Sunday, September 18, 2011


I was having some problems with my gutters overflowing. I don't know if my house has subsided or something, but the top of one section of guttering seems to be below the level of the downpipes. This means that whenever it rains, this section overflows instead of draining.

While on one level I understand gutters, they seem like an answer to a question that relatively few people have asked. Yes, they divert rainwater sluicing off the roof, which prevents erosion and allows rainwater harvesting. But they block easily, they cost a lot, and they're generally made of steel, which rusts. Most are designed so that they flood backwards rather than forwards, and if you have boxed eaves like mine, this means that they either flood the roofspace or leak through the cracks and pour down one or both sides of the windows.

When I noticed exactly this thing happening during a recent storm, I decided I'd had enough. So when it stopped raining I went outside with a ladder and my trusty drill and bored a dozen holes in the side of the guilty section.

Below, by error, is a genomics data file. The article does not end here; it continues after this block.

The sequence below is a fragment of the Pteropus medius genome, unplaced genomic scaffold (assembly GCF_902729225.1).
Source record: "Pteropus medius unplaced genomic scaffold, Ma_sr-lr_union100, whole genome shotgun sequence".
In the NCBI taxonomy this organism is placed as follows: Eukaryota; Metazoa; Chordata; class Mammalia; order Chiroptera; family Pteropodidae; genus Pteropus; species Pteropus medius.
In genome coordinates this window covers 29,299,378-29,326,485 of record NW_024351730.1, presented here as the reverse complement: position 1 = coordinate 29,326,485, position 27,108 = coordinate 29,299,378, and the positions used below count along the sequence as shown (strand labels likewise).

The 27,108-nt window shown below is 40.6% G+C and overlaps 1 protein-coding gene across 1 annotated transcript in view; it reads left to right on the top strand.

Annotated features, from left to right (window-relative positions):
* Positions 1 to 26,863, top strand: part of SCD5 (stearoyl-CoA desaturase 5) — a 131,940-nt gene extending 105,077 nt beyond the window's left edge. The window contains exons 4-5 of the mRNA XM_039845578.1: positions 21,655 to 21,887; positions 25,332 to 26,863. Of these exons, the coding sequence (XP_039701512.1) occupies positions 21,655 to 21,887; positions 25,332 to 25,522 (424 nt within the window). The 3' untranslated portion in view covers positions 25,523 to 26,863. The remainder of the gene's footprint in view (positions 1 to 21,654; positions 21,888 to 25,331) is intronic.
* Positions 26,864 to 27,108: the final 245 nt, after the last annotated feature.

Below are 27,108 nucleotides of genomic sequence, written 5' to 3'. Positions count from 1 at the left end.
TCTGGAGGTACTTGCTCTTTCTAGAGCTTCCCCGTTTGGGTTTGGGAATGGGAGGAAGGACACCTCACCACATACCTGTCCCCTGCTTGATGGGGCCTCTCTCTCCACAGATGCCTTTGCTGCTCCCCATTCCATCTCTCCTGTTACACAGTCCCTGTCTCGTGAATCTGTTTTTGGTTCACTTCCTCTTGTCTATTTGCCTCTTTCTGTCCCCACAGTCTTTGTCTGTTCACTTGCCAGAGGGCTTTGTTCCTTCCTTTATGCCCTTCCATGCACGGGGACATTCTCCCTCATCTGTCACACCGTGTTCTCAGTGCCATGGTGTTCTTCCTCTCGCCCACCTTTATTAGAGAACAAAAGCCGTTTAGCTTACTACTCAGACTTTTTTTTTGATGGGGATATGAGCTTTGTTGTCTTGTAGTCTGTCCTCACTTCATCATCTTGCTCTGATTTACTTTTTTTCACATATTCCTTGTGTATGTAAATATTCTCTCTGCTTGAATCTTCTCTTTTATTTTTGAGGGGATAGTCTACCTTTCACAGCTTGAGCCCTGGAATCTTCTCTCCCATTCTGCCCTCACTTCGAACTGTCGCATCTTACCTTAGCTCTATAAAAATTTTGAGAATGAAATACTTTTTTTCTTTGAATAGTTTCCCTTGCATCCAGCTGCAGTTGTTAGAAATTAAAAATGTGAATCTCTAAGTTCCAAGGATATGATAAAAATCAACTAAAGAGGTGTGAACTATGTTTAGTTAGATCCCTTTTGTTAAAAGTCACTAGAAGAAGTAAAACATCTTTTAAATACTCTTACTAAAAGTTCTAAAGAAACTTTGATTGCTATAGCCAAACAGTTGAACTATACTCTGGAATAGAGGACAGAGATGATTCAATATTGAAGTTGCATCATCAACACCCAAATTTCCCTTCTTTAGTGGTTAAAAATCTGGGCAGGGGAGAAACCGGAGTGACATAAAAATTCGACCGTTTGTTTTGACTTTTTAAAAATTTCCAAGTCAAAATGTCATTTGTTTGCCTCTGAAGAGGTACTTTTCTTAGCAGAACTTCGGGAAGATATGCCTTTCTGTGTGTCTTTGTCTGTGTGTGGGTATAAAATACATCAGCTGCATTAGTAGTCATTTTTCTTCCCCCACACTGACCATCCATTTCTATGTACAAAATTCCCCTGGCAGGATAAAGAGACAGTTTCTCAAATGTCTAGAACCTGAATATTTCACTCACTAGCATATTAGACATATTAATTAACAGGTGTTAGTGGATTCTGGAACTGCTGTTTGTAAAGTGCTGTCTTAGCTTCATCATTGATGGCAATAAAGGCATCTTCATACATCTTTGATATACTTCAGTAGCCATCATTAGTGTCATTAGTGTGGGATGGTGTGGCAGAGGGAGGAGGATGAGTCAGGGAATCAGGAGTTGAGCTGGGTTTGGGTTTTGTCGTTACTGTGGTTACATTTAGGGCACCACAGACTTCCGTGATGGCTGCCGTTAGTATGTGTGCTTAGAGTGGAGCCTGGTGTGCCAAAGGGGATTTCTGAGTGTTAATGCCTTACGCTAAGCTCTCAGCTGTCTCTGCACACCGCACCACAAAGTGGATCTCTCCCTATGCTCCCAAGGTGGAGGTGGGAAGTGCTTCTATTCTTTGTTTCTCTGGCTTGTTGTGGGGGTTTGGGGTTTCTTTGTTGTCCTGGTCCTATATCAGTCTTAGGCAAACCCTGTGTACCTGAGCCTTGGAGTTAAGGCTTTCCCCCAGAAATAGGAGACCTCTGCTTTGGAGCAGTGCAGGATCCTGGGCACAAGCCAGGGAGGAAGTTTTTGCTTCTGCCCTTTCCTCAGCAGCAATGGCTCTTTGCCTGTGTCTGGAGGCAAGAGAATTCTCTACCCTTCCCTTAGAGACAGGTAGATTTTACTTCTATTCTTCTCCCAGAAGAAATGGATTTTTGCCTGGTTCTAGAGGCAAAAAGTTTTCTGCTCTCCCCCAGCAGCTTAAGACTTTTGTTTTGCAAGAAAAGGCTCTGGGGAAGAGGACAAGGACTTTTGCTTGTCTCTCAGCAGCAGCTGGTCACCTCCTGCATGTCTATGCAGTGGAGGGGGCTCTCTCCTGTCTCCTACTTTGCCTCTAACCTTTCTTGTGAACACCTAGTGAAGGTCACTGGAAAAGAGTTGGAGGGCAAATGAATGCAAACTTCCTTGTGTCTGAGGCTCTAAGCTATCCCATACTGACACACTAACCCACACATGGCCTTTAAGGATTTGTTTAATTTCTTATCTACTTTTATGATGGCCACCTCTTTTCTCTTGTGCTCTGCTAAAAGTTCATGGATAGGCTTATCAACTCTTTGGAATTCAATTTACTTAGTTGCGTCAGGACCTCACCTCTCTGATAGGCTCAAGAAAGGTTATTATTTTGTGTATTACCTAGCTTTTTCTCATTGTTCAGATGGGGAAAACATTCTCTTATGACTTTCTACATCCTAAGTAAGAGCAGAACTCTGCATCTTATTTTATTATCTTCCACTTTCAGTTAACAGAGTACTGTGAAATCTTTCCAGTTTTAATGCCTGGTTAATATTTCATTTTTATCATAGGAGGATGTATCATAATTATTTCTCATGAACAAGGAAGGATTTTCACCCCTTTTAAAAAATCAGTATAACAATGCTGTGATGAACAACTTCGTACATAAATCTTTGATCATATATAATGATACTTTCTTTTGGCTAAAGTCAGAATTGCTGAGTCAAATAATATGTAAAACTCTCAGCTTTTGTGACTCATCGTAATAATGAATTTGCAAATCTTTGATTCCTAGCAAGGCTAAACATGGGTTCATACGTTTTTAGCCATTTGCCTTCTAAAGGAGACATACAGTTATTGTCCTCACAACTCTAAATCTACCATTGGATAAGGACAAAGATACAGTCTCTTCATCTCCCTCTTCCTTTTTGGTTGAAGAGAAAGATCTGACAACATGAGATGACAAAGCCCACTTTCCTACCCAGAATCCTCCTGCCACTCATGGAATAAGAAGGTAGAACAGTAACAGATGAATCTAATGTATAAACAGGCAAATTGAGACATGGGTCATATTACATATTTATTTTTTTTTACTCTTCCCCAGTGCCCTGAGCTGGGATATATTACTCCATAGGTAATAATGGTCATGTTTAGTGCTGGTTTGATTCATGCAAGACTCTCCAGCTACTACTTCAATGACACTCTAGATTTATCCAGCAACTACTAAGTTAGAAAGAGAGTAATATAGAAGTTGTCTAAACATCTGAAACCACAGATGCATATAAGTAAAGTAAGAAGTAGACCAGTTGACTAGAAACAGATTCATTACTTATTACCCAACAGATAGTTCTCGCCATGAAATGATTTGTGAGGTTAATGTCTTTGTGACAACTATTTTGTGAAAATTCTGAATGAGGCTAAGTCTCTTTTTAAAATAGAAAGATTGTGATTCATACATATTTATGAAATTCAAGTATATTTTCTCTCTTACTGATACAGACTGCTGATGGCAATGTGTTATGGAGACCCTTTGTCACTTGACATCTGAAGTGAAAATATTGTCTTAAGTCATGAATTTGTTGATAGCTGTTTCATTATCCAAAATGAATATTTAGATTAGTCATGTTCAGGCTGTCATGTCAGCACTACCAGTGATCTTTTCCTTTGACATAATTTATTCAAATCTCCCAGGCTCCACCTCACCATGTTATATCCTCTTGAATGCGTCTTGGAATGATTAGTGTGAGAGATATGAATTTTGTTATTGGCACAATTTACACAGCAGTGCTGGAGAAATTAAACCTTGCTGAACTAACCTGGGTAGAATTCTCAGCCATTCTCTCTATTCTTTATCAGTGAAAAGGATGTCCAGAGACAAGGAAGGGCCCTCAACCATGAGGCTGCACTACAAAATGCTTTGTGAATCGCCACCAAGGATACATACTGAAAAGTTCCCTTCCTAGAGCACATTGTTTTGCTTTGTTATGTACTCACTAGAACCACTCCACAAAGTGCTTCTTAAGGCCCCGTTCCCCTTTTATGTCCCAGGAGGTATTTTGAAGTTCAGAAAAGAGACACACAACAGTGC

Problem solved. True, gravel in the courtyard is being eroded, but hey, water is not being diverted into my living room. Call me crazy, but not having my hardwood floors damaged and my rugs sodden seems worth it. Me and my nutty priorities.

As an added bonus, when heavy rain strikes, I get a precisely spaced curtain of water outside the living room windows. It looks like a team of obsessive compulsive Roof Elves taking a synchronised whizz off the roof.

Now that's an Olympic event I'd like to see.


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